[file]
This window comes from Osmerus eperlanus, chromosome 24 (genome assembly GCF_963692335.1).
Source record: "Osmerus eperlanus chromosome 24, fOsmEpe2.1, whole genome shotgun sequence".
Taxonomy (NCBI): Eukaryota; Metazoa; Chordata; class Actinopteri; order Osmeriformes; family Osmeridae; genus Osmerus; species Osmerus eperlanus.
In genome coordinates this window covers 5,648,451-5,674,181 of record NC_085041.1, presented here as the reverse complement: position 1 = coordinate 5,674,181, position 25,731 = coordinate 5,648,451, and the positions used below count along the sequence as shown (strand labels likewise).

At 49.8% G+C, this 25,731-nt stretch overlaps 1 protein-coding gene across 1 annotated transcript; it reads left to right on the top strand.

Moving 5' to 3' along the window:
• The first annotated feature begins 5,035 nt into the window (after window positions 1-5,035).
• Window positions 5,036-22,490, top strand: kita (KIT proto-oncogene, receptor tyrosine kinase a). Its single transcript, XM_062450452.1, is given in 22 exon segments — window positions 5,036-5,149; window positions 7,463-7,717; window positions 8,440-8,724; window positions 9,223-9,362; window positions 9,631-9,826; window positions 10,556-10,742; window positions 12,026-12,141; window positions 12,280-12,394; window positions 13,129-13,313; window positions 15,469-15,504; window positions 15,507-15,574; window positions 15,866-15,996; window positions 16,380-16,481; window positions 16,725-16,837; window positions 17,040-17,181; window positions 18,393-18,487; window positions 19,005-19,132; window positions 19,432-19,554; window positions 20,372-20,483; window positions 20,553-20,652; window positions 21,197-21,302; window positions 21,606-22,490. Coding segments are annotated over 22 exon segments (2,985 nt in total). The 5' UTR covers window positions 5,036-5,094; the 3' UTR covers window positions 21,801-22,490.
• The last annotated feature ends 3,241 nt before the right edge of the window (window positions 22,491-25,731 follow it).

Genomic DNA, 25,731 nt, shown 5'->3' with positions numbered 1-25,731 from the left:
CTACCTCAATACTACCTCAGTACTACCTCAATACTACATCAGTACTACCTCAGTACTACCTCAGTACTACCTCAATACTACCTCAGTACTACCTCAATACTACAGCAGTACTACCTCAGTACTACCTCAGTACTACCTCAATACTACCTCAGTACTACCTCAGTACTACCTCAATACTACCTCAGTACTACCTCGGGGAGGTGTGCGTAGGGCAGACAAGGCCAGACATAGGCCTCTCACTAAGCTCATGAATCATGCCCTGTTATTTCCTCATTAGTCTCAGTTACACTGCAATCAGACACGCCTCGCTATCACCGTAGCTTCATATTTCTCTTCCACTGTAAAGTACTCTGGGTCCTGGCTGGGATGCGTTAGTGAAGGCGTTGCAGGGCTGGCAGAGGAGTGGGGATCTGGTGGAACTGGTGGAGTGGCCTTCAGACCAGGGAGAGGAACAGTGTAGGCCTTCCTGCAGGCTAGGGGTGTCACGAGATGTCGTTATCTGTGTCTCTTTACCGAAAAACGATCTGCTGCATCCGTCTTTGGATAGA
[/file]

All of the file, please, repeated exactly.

This window comes from Osmerus eperlanus, chromosome 24 (genome assembly GCF_963692335.1).
Source record: "Osmerus eperlanus chromosome 24, fOsmEpe2.1, whole genome shotgun sequence".
Taxonomy (NCBI): Eukaryota; Metazoa; Chordata; class Actinopteri; order Osmeriformes; family Osmeridae; genus Osmerus; species Osmerus eperlanus.
In genome coordinates this window covers 5,648,451-5,674,181 of record NC_085041.1, presented here as the reverse complement: position 1 = coordinate 5,674,181, position 25,731 = coordinate 5,648,451, and the positions used below count along the sequence as shown (strand labels likewise).

At 49.8% G+C, this 25,731-nt stretch overlaps 1 protein-coding gene across 1 annotated transcript; it reads left to right on the top strand.

Moving 5' to 3' along the window:
• The first annotated feature begins 5,035 nt into the window (after window positions 1-5,035).
• Window positions 5,036-22,490, top strand: kita (KIT proto-oncogene, receptor tyrosine kinase a). Its single transcript, XM_062450452.1, is given in 22 exon segments — window positions 5,036-5,149; window positions 7,463-7,717; window positions 8,440-8,724; window positions 9,223-9,362; window positions 9,631-9,826; window positions 10,556-10,742; window positions 12,026-12,141; window positions 12,280-12,394; window positions 13,129-13,313; window positions 15,469-15,504; window positions 15,507-15,574; window positions 15,866-15,996; window positions 16,380-16,481; window positions 16,725-16,837; window positions 17,040-17,181; window positions 18,393-18,487; window positions 19,005-19,132; window positions 19,432-19,554; window positions 20,372-20,483; window positions 20,553-20,652; window positions 21,197-21,302; window positions 21,606-22,490. Coding segments are annotated over 22 exon segments (2,985 nt in total). The 5' UTR covers window positions 5,036-5,094; the 3' UTR covers window positions 21,801-22,490.
• The last annotated feature ends 3,241 nt before the right edge of the window (window positions 22,491-25,731 follow it).

Genomic DNA, 25,731 nt, shown 5'->3' with positions numbered 1-25,731 from the left:
CTACCTCAATACTACCTCAGTACTACCTCAATACTACATCAGTACTACCTCAGTACTACCTCAGTACTACCTCAATACTACCTCAGTACTACCTCAATACTACAGCAGTACTACCTCAGTACTACCTCAGTACTACCTCAATACTACCTCAGTACTACCTCAGTACTACCTCAATACTACCTCAGTACTACCTCGGGGAGGTGTGCGTAGGGCAGACAAGGCCAGACATAGGCCTCTCACTAAGCTCATGAATCATGCCCTGTTATTTCCTCATTAGTCTCAGTTACACTGCAATCAGACACGCCTCGCTATCACCGTAGCTTCATATTTCTCTTCCACTGTAAAGTACTCTGGGTCCTGGCTGGGATGCGTTAGTGAAGGCGTTGCAGGGCTGGCAGAGGAGTGGGGATCTGGTGGAACTGGTGGAGTGGCCTTCAGACCAGGGAGAGGAACAGTGTAGGCCTTCCTGCAGGCTAGGGGTGTCACGAGATGTCGTTATCTGTGTCTCTTTACCGAAAAACGATCTGCTGCATCCGTCTTTGGATAGA